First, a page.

Now, Washington.

From the point of view of the United States, Futenma is an unwelcome distraction. America is a busy country right now, with a raft of foreign policy problems to solve. Arms control, Iran, the Arab-Israeli conflict, and wars in Iraq and Afghanistan are weighty issues that require a lot of time and attention.

I find myself sympathetic to Washington’s position. The fact that Futenma is a big deal in Japan and not in America is telling. America is busy. Japan is not. America is dealing with global issues, Japan is not. Japan benefits from America’s involvement in Iraq, Afghanistan, our military attention to China and North Korea, and our reduction in strategic nuclear weapons. This is all attention Japan does not get, but benefits from anyway, in large part because it refuses to have a mature foreign policy.

Clearly the United States is amenable to moving Futenma–it did sign the 2005 agreement after all. The problem is that there is no good alternative for basing the Marines. Okinawa is a small island with a limited amount of room. The 2005 agreement puts the airstrip at least partially over water, of all places. As for basing it elsewhere in Japan, consider that Japan is a third of the population of the United States squeezed into a land mass smaller than the State of California. Every proposed relocation of the Futenma contingent involves building over a coral reef, on a small, isolated island, near a UNESCO site, or near a major city. The Japanese religion of Shintoism holds that there are gods under rocks, in waterfalls, forests, and in every nook and cranny of Japan. The Americans are finding out that this really is true.

Despite this, it’s politically impossible to close Futenma. The U.S. cannot pack up the assets based in Futenma and move them off the island without far-reaching regional implications. Is Futenma, as a Marine general recently revealed to a Japanese audience, really necessary for dealing with North Korea? Probably not. There are many ways of dealing with North Korea’s nuclear weapons, and flying 40 year old helicopters over North Korea is probably not the best one. The message that Futenma sends is that the United States is serious about projecting power into the West Pacific, and that it and Japan are firm military allies. That message is aimed at China, but right now it’s not popular to depict China as a bad guy in Japan, whereas everyone can get behind the North Korean threat. North Korea will eventually go away. China will not.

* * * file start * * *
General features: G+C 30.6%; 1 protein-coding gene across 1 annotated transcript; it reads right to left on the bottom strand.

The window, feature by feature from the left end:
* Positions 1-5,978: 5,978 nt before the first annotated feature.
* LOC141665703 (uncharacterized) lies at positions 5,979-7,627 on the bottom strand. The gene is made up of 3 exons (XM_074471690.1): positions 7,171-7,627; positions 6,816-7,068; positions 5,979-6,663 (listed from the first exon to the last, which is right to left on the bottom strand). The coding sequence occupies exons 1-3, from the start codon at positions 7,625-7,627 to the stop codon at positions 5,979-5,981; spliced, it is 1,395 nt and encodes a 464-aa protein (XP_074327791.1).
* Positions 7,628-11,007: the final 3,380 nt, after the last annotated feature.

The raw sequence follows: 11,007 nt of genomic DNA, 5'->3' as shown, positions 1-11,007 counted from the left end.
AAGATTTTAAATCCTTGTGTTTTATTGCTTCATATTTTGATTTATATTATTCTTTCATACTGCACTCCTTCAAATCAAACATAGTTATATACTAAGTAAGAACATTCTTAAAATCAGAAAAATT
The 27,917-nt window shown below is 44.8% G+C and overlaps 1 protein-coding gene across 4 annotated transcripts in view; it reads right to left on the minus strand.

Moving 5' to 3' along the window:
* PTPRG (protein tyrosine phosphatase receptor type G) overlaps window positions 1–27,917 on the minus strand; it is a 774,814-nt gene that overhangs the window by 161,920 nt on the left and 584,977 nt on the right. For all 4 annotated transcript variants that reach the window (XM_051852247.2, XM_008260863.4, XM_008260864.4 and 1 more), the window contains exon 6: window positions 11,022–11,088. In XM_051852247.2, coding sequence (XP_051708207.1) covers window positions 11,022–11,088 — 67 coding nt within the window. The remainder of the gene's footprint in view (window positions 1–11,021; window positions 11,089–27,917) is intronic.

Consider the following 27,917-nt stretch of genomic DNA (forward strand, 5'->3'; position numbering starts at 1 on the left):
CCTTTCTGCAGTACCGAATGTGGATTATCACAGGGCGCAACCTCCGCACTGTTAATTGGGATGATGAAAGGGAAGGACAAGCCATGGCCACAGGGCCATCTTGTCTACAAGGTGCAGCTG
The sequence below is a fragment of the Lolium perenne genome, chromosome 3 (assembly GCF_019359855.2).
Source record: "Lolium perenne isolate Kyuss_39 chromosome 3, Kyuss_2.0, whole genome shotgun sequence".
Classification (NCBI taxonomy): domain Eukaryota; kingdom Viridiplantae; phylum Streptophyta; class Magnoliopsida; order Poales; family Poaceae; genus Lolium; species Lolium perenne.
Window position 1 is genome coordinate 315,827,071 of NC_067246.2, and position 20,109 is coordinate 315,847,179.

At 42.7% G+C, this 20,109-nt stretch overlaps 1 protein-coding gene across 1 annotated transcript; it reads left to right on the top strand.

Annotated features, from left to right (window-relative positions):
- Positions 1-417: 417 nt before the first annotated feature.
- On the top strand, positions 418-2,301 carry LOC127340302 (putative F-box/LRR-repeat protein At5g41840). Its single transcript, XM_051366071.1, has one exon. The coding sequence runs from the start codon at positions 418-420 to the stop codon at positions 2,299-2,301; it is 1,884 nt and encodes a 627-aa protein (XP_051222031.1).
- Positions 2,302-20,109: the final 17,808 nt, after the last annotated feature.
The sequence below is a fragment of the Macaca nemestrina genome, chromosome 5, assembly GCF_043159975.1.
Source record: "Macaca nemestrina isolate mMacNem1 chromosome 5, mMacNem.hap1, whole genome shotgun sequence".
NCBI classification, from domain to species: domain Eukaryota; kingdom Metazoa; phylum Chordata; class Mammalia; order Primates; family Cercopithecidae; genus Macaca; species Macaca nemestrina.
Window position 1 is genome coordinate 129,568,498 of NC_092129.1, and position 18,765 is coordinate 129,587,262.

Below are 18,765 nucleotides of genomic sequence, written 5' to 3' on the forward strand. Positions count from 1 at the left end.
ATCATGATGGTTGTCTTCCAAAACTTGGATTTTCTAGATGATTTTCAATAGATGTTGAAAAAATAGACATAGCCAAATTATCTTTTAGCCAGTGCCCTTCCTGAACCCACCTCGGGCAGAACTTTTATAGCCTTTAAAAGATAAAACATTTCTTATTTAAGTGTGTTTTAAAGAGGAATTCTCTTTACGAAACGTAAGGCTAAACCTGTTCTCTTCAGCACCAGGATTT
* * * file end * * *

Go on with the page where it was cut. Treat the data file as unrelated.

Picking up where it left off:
The United States is pushing a lot of forces into the Pacific to counter China and the North Korean threat. The F-22 Raptor and B-2 stealth bomber have done multiple deployments to the Western Pacific, the aircraft carrier USS Kitty Hawk was recently replaced with the USS George Washington, the Ohio-class converted SSGNs were all based in the Pacific, and Pacific-oriented US Army forces in Washington and Alaska were recently upgraded. The message is that the United States is serious about projecting power throughout  the Pacific Rim.

In a practical sense, closing Futenma would not really affect America’s defense matrix for the Western Pacific all that much. But while some would laud the United States for respecting the wishes of the current Japanese government and the Okinawans, others would see it as a retreat of American power. The United States cannot afford to be seen as giving ground in the face of a rising China. Closing Futenma and relocating it to Hawaii, Guam, or mainland Japan mixes the message.

The Americans are digging in their heels and are reluctant to renegotiate the 2005 agreement. That may sound arrogant and imperious, but the reality may be that they understand the situation entirely too well, that there is no good alternative, and that despite the hardships endured by the locals it may just be best for everyone to keep there base where it is.

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A contributor and editor at the blog War Is Boring, Kyle Mizokami started Japan Security Watch in 2010 to further understand Japan's defenses and security policy.
Kyle Mizokami has 596 post(s) on Japan Security Watch